May 22, 2016

Palliative Care Benefits Australians with Chronic Illnesses

Although two thirds of Australians say they would be likely to ask for palliative care for someone close to them who had a serious, prolonged or terminal illness, there is also a high proportion of people who do not understand when palliative care can be accessed.

A national survey, released to mark National Palliative Care Week (22-28 May), highlights the confusion many Australians have around palliative care said Palliative Care Australia CEO, Liz Callaghan.

“Palliative care has an important role for people needing symptom control in their last weeks of life, but palliative care can also enrich quality of life for many years before someone dies,” Ms Callaghan said.

Two thirds of respondents did not know that palliative care can be accessed by people who have developed advanced complex chronic disease, such as heart disease, dementia or Alzheimer’s, cancer, chronic obstructive pulmonary disease and kidney disease. These diseases represent the five leading causes of death according to the Australian Institute of Health and Welfare.

“This year, National Palliative Care Week is focussed on ‘Living Well with Chronic Illness’ to remind people that palliative care helps people to live as well as possible, sometimes for many years before they die. Palliative care identifies and treats symptoms which may be physical, emotional, spiritual or social,” Ms Callaghan said.

Lung Foundation Australia CEO Heather Allan echoes the need for patients and doctors to be talking about palliative care sooner rather than later.

“We advocate strongly that patients and clinicians should be raising the subject of supportive and palliative care as early in the disease journey as possible. Sometimes it is easier to raise it when the patient is coping with the disease, so the conversation can be clear and less emotional,” Mrs Allan said.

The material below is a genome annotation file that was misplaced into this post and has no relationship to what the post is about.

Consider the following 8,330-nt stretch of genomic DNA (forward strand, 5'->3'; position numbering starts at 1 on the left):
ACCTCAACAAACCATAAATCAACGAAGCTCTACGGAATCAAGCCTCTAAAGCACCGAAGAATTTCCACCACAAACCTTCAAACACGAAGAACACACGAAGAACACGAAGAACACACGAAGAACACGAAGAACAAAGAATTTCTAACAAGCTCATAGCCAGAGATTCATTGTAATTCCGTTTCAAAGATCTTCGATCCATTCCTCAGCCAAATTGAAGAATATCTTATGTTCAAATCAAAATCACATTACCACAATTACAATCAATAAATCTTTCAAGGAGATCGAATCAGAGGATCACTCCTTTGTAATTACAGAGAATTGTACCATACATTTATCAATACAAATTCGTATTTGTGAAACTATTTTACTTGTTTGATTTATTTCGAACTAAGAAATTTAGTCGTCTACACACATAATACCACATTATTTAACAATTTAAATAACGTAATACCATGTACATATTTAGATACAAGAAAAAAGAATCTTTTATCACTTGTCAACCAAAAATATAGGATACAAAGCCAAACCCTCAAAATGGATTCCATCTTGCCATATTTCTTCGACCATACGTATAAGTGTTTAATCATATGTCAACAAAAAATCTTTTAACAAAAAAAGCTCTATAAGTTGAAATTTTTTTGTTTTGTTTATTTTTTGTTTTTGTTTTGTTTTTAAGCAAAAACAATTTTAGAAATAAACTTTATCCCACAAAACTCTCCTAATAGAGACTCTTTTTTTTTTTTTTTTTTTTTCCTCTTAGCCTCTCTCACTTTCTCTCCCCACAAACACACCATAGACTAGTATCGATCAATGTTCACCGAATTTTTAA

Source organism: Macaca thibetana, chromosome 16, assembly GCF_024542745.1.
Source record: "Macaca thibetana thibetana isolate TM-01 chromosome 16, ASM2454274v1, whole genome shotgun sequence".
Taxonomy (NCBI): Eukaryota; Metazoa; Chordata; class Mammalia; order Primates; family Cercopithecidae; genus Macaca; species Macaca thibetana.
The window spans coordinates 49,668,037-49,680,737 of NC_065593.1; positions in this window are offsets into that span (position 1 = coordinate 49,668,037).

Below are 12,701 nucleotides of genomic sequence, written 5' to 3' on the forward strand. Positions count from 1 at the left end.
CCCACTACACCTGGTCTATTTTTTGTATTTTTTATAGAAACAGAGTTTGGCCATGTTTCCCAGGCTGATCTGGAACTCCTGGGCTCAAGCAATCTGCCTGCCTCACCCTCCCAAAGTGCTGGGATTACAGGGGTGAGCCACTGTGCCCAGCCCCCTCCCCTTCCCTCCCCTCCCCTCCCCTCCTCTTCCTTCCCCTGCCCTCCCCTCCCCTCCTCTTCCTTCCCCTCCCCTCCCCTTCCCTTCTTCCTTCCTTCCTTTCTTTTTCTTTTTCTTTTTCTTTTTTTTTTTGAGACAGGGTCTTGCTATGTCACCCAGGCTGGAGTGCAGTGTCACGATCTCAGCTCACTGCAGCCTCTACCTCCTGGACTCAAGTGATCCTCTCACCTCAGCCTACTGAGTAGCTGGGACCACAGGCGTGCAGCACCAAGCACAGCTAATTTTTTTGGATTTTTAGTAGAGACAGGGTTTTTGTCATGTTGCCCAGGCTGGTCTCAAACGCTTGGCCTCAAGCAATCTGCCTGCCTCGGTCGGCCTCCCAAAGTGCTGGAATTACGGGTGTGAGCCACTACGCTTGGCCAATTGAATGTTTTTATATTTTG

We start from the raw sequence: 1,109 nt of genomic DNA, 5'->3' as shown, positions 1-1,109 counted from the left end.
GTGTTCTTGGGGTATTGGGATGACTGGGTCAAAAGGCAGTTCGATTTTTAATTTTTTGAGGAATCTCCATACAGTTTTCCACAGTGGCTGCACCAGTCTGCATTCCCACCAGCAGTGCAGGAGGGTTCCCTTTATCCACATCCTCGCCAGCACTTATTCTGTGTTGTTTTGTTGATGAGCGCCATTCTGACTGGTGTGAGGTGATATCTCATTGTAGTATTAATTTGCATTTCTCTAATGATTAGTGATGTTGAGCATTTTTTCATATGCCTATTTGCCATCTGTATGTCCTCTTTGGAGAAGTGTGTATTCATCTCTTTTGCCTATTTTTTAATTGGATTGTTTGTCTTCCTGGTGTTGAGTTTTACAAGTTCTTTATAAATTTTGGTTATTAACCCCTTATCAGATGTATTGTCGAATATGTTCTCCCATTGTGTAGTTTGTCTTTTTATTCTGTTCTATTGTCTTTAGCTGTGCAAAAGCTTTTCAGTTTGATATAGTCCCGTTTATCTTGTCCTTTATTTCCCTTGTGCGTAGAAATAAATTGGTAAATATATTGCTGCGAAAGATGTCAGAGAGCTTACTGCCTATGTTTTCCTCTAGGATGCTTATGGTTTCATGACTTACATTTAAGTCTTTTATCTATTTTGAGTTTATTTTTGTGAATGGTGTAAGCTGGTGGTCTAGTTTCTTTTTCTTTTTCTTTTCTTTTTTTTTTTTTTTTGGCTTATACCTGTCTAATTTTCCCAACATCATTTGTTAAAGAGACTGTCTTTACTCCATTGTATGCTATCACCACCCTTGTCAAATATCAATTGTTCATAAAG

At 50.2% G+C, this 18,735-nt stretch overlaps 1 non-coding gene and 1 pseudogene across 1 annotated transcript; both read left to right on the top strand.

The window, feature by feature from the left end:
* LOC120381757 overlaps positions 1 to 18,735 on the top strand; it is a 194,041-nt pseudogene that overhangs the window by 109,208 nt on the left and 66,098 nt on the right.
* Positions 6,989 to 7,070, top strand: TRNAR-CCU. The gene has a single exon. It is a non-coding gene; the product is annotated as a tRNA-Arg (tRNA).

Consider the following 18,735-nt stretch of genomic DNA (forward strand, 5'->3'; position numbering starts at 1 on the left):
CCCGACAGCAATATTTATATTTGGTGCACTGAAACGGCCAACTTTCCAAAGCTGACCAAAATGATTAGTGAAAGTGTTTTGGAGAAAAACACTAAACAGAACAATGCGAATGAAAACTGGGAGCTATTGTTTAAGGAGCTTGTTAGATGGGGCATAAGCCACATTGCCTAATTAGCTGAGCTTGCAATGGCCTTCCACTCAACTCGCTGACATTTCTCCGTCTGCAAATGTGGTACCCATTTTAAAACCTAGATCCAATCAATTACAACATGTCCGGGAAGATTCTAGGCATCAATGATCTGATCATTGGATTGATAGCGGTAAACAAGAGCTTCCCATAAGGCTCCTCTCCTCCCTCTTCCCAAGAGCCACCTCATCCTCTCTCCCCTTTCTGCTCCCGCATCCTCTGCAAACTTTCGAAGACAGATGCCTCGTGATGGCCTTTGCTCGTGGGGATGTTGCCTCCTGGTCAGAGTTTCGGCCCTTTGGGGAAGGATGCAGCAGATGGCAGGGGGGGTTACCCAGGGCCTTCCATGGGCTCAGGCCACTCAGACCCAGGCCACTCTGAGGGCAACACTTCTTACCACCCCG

Motor Neurone Disease Australia National Executive Director Carol Birks said while the average life expectancy for someone with motor neurone disease is two-and-a-half years, some people may live six months and others six years or more, so it is important to start discussions about end-of-life care soon after diagnosis, depending on the needs and wishes of the individual.

“For people with motor neurone disease, we promote early referral to palliative care and early discussion about future care options because people may lose their ability to speak. It is important to start conversations about end-of-life care preferences while they are able to speak.”

Ms Callaghan said PCA had developed the Dying to Talk Discussion Starter, which provides a step-by-step guide with activities to help people talk about their end-of-life care wishes.

“The Dying to Talk Discussion Starter helps people to start the conversation with their loved ones and health professionals,” Ms Callaghan said.

The Dying to Talk Discussion Starter is available from www.dyingtotalk.org.au